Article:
As a consequence, Norma agreed to serve on the Town's Housing Committee. Now she has agreed to run for the council. And we would be lucky to have her. Incidentally, she is the only one of the present candidates not on the Council who regularly attends Council meetings, and she thinks other candidates should to the same, to stay abreast of developments.

Norma has no signs around town. She sees destruction and expense that way, she said when I called her. She says, "I'll be elected the old-fashioned way, knocking on doors and talking to people ‹ or I won't be elected." She is passing out about 600 flyers. She has no campaign funds, no "war chest"

For heaven's sake, let's elect this straightforward, conscientious person.

Bea Richmond

Camp Verde

Please share your Arnold stories with us

Editor:

The family of Arnold Kester wishes to express our deepest gratitude to the many beloved friends who have kept us in their thoughts and prayers during this most difficult time.

He was such a special man, and although the world is simply not the same without him, Arnold's legacy lives on in those who loved him, as evidenced daily by the many cards and phone calls that continue to come in.

As were his wishes, there were no services, but we want to honor him the best way we know how. We will be holding a potluck Memorial Celebration of his Life Feb. 17, at the Verde Valley Fairgrounds from 11 a.m. to 3 p.m. All who knew Arnold are welcome to come by. Feel free to bring a side dish or dessert, and any "Arnold stories" you may have. We won't let heaven have them all just yet.

The Kester Family

Cottonwood and Dewey

Jack will never leave Cottonwood

Editor:

Jack Seitz has been a fixture in commercial development and building in the Verde Valley for 30-plus years.

It is easy to look at the high-profile items he was involved in, the Chamber of Commerce, the airport and associated industrial park, creating the Cottonwood Design Review Board, to name just a few, and see and person who played a major role in shaping our community.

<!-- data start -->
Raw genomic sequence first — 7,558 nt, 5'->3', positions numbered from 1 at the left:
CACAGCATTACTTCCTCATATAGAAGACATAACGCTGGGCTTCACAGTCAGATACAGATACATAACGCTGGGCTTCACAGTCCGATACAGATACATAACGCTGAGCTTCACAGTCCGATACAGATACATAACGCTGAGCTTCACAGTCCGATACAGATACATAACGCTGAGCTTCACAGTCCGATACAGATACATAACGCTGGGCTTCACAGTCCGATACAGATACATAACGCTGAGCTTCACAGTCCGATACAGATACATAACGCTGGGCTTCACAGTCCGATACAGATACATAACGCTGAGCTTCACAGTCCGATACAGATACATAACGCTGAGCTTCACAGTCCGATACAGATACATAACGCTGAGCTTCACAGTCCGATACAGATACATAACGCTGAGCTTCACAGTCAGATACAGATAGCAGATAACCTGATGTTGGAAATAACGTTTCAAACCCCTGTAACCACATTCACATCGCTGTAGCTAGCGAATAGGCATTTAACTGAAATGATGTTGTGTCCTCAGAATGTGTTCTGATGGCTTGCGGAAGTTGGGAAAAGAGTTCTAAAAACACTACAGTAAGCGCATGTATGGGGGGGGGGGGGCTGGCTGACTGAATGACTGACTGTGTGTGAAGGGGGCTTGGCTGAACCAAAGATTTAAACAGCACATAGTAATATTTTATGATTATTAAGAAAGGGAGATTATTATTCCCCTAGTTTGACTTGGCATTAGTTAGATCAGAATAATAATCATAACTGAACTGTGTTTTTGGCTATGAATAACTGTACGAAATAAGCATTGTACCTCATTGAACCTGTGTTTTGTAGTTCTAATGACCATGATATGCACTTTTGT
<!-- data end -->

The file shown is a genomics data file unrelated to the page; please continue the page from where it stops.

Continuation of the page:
I think that is a flattering but superficial assessment of what Jack really did. There are literally hundreds of buildings that Jack designed in Cottonwood. Every designer has his good ones and those "others," his fans and his detractors, but the point is that all of Jack's structures were designed by someone who had no other interest than to produce good workable projects.

It is certain that many of those buildings would never have been built without Jack's input. More would have been built from half-baked plans cooked up by owners, builders, real estate agents: scrapped together to just "git-er-done."

Jack took all of those projects up several notches in quality to the permanent betterment our town.

Jack will never leave Cottonwood.

Steve Biasini

Cottonwood

Jack Seitz leaves a strong legacy of caring and accomplishments

Editor:

I recall meeting Jack Seitz 21 years ago when I moved to Cottonwood. Through the years, I observed Jack's leadership, work ethic and success stories at Cottonwood's Industrial Airpark and on numerous design projects within the city.

Jack worked hard to advance economic development projects that enhanced Cottonwood's economy. No one ever doubted Jack's devotion and commitment to his community.

Jack was also a very private individual committed to helping those less fortunate. When I administered housing programs for seniors and disabled persons in Cottonwood, I observed first-hand how Jack and his family adopted a young man and cared about his comfort and well-being. There were also food packages at Thanksgiving or Christmas for those in need. Although he embraced the entire community with his successful professional work, he also lived a quiet philosophy of giving back to others.

Jack Seitz leaves a strong legacy of caring and accomplishments.

Diane Joens

Cottonwood